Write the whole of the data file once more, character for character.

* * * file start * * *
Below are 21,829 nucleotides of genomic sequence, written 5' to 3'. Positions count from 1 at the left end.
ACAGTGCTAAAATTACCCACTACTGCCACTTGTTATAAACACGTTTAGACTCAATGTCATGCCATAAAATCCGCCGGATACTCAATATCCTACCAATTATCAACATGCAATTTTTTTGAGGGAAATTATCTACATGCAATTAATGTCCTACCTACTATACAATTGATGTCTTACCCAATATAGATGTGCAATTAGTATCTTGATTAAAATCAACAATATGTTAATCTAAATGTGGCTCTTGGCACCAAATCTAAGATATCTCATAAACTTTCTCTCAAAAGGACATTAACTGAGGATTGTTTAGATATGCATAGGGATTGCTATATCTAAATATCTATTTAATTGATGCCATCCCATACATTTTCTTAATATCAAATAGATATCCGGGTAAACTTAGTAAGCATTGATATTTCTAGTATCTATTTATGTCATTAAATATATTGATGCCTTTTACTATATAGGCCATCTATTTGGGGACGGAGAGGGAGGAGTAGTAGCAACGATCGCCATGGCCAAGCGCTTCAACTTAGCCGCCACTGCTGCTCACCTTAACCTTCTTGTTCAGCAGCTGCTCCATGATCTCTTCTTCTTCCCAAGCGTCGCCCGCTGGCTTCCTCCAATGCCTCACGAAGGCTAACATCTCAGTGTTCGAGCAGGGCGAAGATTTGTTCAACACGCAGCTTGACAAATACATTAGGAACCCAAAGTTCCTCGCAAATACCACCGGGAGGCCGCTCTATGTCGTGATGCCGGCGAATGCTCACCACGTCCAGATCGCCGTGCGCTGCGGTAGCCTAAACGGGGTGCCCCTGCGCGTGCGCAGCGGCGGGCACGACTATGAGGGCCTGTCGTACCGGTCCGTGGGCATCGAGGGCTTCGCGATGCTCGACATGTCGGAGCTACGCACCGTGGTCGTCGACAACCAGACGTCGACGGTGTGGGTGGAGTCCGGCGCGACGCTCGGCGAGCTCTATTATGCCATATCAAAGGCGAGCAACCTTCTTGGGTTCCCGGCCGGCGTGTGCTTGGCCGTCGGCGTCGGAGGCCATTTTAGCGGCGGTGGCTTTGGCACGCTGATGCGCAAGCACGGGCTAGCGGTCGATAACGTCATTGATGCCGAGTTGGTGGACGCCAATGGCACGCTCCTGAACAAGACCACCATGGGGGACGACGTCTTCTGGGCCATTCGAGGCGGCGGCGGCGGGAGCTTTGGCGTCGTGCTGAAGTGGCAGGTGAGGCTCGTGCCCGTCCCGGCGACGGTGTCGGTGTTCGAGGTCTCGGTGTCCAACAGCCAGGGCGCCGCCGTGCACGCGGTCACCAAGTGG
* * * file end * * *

Below are 21,829 nucleotides of genomic sequence, written 5' to 3'. Positions count from 1 at the left end.
ACAGTGCTAAAATTACCCACTACTGCCACTTGTTATAAACACGTTTAGACTCAATGTCATGCCATAAAATCCGCCGGATACTCAATATCCTACCAATTATCAACATGCAATTTTTTTGAGGGAAATTATCTACATGCAATTAATGTCCTACCTACTATACAATTGATGTCTTACCCAATATAGATGTGCAATTAGTATCTTGATTAAAATCAACAATATGTTAATCTAAATGTGGCTCTTGGCACCAAATCTAAGATATCTCATAAACTTTCTCTCAAAAGGACATTAACTGAGGATTGTTTAGATATGCATAGGGATTGCTATATCTAAATATCTATTTAATTGATGCCATCCCATACATTTTCTTAATATCAAATAGATATCCGGGTAAACTTAGTAAGCATTGATATTTCTAGTATCTATTTATGTCATTAAATATATTGATGCCTTTTACTATATAGGCCATCTATTTGGGGACGGAGAGGGAGGAGTAGTAGCAACGATCGCCATGGCCAAGCGCTTCAACTTAGCCGCCACTGCTGCTCACCTTAACCTTCTTGTTCAGCAGCTGCTCCATGATCTCTTCTTCTTCCCAAGCGTCGCCCGCTGGCTTCCTCCAATGCCTCACGAAGGCTAACATCTCAGTGTTCGAGCAGGGCGAAGATTTGTTCAACACGCAGCTTGACAAATACATTAGGAACCCAAAGTTCCTCGCAAATACCACCGGGAGGCCGCTCTATGTCGTGATGCCGGCGAATGCTCACCACGTCCAGATCGCCGTGCGCTGCGGTAGCCTAAACGGGGTGCCCCTGCGCGTGCGCAGCGGCGGGCACGACTATGAGGGCCTGTCGTACCGGTCCGTGGGCATCGAGGGCTTCGCGATGCTCGACATGTCGGAGCTACGCACCGTGGTCGTCGACAACCAGACGTCGACGGTGTGGGTGGAGTCCGGCGCGACGCTCGGCGAGCTCTATTATGCCATATCAAAGGCGAGCAACCTTCTTGGGTTCCCGGCCGGCGTGTGCTTGGCCGTCGGCGTCGGAGGCCATTTTAGCGGCGGTGGCTTTGGCACGCTGATGCGCAAGCACGGGCTAGCGGTCGATAACGTCATTGATGCCGAGTTGGTGGACGCCAATGGCACGCTCCTGAACAAGACCACCATGGGGGACGACGTCTTCTGGGCCATTCGAGGCGGCGGCGGCGGGAGCTTTGGCGTCGTGCTGAAGTGGCAGGTGAGGCTCGTGCCCGTCCCGGCGACGGTGTCGGTGTTCGAGGTCTCGGTGTCCAACAGCCAGGGCGCCGCCGTGCACGCGGTCACCAAGTGG